I Hate Gypsies
I didn’t always hate gypsies.
I used to have this romantic notion of who gypsies were, their a quasi-nomadic lifestyle unencumbered by possessions, living and dying by their wits…
Wrong, wrong, wrong, wrong, wrong!
I was naïve and stupid!
What changed my mind so emphatically?
My encounters with gypsies in Russia.
It’s not like I wake up thinking, “I hate gypsies.”
I don’t even think about gypsies all that much but a few nights ago my boyfriend corrected a spelling error. Gypped is spelled with a ‘y’ (and not an ‘i’) because the root is gypsy. Duh- should have known.
Someone asked me how to spell gypped yesterday- bringing back the wonderful gypsy memories bubbling to the surface. At least I could give her the proper spelling.
Why the harsh feelings towards gypsies? I was attacked by gypsies twice during my stay in Russia many years ago.
The first time happened during a sunny afternoon. We were walking through a crowd of people and I got separated from my friends. In a fraction of a second, without warning, I was swarmed by more than 15 people- women and children (no men, ever). One of the women looked like she should have given birth the week before.
I was completely frozen. Nothing like this had ever happened to me before.
I clutched my belongings and just stood there- like a statue. My friends realized that I was not with them, came back, pulled them off me and it was over- in seconds. It became a funny story- I wish I could have seen my face. We couldn’t believe how quickly it happened. I was targetted because I am short, look young (and stupid apparently) and was obviously a foreigner. I didn’t lose anything but one of my friends had the sleeve on her t-shirt ripped- her badge of courage. I think she may have saved the grubby scrap of cloth as a keepsake.
The second time was in one of the many passages in the Moscow underground. We were coming from the subway and probably going to the cheap shawarma place. There were columns running down the middle of this passage. We saw a bunch of gypsy kids hanging around and they saw us. We thought we would be smart and casually crossed over to the other side of the columns. They crossed with us.
There was no avoiding this encounter. It made more sense to face them head on as opposed to being jumped from behind so we steeled ourselves and plowed ahead.
They started to grab at us and we brought up our elbows and pushed them off. I think I caught one of them under the chin with my forearm. I don’t remember any screaming- I could only hear my heart beating and the sound of scuffling. They realized very quickly that we were not easy marks and melted back into the crowd.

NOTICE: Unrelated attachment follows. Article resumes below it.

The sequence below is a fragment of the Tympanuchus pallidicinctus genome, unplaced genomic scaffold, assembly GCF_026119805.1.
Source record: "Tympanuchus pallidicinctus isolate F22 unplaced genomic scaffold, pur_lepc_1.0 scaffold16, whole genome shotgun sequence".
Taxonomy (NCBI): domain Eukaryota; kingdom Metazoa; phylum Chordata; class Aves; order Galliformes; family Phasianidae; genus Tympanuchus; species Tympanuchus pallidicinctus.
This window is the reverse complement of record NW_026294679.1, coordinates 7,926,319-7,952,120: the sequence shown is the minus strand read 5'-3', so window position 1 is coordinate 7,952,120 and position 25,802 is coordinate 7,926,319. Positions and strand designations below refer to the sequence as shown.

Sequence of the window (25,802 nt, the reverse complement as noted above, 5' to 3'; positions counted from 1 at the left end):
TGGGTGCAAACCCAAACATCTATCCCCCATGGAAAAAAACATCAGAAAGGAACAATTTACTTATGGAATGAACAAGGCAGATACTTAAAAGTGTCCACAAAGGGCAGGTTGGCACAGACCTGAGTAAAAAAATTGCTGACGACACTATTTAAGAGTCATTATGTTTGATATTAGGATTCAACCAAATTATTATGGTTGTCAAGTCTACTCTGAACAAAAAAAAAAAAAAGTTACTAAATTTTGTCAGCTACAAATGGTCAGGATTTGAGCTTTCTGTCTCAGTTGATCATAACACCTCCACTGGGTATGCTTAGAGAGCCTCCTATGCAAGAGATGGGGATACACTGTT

We were triumphant! The adrenaline made me feel like Superwoman. There may have been some high 5′s. I felt like I could do anything at that moment. We were practically giddy and turned to congratulate the other girl but she had missed the whole fray.
When we marched towards the gypsies, she froze and watched it happen a few steps away. I couldn’t blame her- I did the same thing the first time. You stop breathing and you freeze. She couldn’t believe how brave (stupid) we were or how quickly it started and then ended.
Less than 10 seconds later, we saw a couple friends walk towards us- they had no idea what had happened. They didn’t see or hear a thing even though they couldn’t have been more than 15 metres away.
The only reason the one girl and I decided to fight our way out of this was because we had been in the thick of it before. We might have been less brave if we had known the other girl had frozen. We would have had to protect her and fight them off so it was probably better that she wasn’t in the thick of it at all.
I kind of wonder what the bystanders thought. We were surrounded by people but there was no time for anyone to step in to help.
I have never told my parents about these incidents- they would (and still would) freak out, lock me up and throw away the key. Thankfully they don’t have a computer. Parents worry and what they don’t know won’t hurt them.
It would take something huge to curb my dislike of gypsies- my boyfriend thinks it’s funny because I practically spit over my shoulder when I hear the word. The odds of a gypsy encounter here is pretty low but if I ever come across a band of them, I’ll know what to do.